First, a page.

Everybody knows that if you want to catch a bus, you spend ages waiting and then three will come at once. That at least is the urban myth which is popular enough to become the title of a book. According to mathematicians, however, it really is a myth. Buses don’t usually come in threes, they come in twos, and the reason why this is so can be found in this article.
Ok, hang on to your hats, this conspiracy theory must be the Daddy of them all – The Phantom Time Hypothesis. In a Nutshell (pun intended) According to the Phantom Time Hypothesis theory, the period between 614 ad and 911AD didn’t exist; the history normally attributed to that time is either a misinterpretation or a deliberate falsification of the evidence. If this were true, Charlemagne (reigned 768-814) never existed and the...
In wartime nations are often galvanised into frenzied action to innovate and invent in order to try to gain the upper hand in their struggle for survival. As well as technical innovation the language and grammer of war changes also. In this article we look at some of the terms, still in use today, that owe their origins to this conflict.
We all know that the Americans are a litigious lot but sometimes they really outdo themselves. In this article we’ve gathered together some of the more crazy lawsuits that our American cousins have embarked on.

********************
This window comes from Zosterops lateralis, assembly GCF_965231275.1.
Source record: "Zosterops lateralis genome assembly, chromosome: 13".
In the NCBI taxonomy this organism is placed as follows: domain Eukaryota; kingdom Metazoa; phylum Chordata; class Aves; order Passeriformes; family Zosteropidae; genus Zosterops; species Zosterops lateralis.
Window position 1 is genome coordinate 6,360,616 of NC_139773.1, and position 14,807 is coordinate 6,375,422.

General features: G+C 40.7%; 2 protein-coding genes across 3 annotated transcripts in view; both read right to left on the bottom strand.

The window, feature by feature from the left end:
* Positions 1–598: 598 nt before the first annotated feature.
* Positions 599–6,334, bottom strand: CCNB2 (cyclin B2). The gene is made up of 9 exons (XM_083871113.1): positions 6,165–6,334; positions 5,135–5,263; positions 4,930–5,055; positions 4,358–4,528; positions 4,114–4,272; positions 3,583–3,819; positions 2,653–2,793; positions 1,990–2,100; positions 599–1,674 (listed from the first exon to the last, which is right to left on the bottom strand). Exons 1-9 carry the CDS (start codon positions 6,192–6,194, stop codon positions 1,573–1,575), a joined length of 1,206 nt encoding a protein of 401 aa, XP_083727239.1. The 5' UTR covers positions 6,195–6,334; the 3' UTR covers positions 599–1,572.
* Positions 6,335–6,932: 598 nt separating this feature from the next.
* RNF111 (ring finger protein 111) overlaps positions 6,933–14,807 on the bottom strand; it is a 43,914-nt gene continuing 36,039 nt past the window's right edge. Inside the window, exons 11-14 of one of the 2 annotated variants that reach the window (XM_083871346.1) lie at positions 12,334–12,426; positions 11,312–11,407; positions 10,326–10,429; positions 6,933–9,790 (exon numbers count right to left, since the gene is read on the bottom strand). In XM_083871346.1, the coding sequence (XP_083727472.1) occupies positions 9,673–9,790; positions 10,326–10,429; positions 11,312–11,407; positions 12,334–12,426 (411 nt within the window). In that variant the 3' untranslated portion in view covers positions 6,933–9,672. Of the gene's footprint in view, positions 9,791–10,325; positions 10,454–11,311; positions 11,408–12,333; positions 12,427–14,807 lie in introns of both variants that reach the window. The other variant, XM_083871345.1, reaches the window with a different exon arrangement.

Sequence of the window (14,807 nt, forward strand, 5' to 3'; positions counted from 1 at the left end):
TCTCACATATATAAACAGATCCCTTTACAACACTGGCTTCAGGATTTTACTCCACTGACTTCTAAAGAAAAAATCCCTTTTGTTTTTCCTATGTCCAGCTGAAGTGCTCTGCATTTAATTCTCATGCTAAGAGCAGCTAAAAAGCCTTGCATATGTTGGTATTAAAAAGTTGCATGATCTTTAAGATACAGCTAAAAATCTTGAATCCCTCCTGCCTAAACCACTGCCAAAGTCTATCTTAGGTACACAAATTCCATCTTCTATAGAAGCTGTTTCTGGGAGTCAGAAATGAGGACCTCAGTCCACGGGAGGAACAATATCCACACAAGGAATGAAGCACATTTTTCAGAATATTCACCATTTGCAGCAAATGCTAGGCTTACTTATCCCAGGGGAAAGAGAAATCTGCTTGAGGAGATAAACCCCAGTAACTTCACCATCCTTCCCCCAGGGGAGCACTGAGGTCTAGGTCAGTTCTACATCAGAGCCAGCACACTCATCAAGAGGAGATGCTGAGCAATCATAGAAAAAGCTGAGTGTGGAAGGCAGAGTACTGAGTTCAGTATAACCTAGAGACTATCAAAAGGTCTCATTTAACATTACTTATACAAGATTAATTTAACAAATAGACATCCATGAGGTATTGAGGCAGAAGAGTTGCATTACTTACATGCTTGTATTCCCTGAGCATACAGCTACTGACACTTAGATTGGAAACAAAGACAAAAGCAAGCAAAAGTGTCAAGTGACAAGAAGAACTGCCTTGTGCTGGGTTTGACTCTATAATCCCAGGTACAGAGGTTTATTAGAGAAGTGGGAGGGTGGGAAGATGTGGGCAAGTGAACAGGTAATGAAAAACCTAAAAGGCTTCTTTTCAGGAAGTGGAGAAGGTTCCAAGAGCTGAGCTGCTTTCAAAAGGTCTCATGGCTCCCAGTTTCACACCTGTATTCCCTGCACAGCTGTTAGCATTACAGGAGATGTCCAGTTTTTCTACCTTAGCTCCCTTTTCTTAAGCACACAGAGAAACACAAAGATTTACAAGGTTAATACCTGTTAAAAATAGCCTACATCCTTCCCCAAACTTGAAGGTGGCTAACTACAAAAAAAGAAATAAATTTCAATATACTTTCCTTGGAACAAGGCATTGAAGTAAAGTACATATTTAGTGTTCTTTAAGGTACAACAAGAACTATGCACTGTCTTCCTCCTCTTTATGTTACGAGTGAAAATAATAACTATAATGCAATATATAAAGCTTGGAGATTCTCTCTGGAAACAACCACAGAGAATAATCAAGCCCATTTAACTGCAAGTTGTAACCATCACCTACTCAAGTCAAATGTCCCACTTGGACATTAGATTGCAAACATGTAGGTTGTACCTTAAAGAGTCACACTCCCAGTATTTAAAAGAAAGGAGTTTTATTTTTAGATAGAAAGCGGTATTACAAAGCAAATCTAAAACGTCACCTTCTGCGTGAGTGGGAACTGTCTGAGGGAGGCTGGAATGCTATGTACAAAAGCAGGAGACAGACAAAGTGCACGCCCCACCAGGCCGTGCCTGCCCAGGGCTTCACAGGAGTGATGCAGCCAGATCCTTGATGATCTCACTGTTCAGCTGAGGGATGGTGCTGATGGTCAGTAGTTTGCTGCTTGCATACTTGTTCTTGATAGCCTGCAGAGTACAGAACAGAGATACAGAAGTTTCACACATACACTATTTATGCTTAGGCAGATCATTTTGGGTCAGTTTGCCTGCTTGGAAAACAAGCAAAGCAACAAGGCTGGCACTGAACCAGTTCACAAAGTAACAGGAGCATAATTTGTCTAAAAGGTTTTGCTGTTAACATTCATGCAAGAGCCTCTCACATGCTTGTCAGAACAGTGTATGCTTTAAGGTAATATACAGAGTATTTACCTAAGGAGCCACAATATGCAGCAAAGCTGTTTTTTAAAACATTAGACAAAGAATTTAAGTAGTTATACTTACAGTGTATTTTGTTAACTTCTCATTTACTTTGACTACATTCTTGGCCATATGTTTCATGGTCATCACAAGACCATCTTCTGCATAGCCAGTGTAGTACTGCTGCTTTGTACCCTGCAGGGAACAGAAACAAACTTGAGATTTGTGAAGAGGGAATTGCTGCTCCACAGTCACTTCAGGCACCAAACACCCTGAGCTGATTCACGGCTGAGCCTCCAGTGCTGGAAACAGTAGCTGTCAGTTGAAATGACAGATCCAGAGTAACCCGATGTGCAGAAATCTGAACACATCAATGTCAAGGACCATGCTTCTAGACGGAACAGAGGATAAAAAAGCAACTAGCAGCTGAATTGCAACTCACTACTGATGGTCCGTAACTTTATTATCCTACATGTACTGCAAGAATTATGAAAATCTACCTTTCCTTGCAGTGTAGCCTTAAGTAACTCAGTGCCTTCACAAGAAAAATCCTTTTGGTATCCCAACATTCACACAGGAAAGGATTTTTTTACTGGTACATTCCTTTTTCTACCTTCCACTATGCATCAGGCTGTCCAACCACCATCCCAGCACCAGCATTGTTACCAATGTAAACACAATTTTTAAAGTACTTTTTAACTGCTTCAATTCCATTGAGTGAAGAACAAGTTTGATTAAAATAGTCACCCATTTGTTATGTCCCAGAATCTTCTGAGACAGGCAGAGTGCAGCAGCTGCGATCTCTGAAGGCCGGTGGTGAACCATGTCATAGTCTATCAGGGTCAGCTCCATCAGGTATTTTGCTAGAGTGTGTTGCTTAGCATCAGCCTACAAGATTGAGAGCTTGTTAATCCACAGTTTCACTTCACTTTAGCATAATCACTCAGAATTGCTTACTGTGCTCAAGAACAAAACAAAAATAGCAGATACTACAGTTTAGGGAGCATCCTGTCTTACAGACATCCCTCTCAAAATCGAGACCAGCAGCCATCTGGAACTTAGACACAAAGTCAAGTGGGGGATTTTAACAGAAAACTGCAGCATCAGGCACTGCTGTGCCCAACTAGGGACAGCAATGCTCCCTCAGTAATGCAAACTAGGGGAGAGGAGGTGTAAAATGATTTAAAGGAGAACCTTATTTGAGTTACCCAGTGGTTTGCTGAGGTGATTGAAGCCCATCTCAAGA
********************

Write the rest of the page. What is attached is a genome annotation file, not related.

Some answers to the fluff of everyday life :
> Was the London Bobbie named after a real Bobby ?
> Was there ever any cocaine in Coca-Cola ?
> Why do we clink glasses when we say cheers ?
> Why do we say an outlaw is beyond the pale ?
> Why do we say that someone who is fired gets the sack ?
Improve and test your wordpower. How many of these (Southern) American-English words do you know?
When the red, red robin comes bob-bob-bobbin’ along, it’s not bobbing out of joie de vivre. The robin probably has one thing on its mind – food ! So how DO birds know where to peck for worms ?
“Mumbo Jumbo”, “Going great guns”, “going to the dogs” – The origins of a selection of some popular English expressions and sayings.
The Darwin Awards honour “Those who do a service to humanity by permanently removing themselves from the gene pool” : In this article we’ve included some past deeds which have been ‘recognised’ by the judges.
No one knows precisely how hiccups are caused— but they’re jolly annoying, even if they do provide much merriment for anyone witnessing them. In this article we list a few ‘cures’ that no-doubt someone somewhere swears by.
When you eat mushrooms à la Grecque or a truffle omelette, you may have thought that you are eating a vegetable. But you aren’t.Fungi were thought for many years to be plants, members of the vegetable kingdom with a few peculiarities. But modern science has shown that they are not.
Pit yourself against some mind bending riddles and see if you can work out what each one is referring to.
Some hilarious text bloopers … courtesy of the iPhone’s auto correct feature ! (plus some parental misunderstandings)
Instead of swearing, some people say “Gordon Bennett.” But why? Did he exist and, if so, who was he?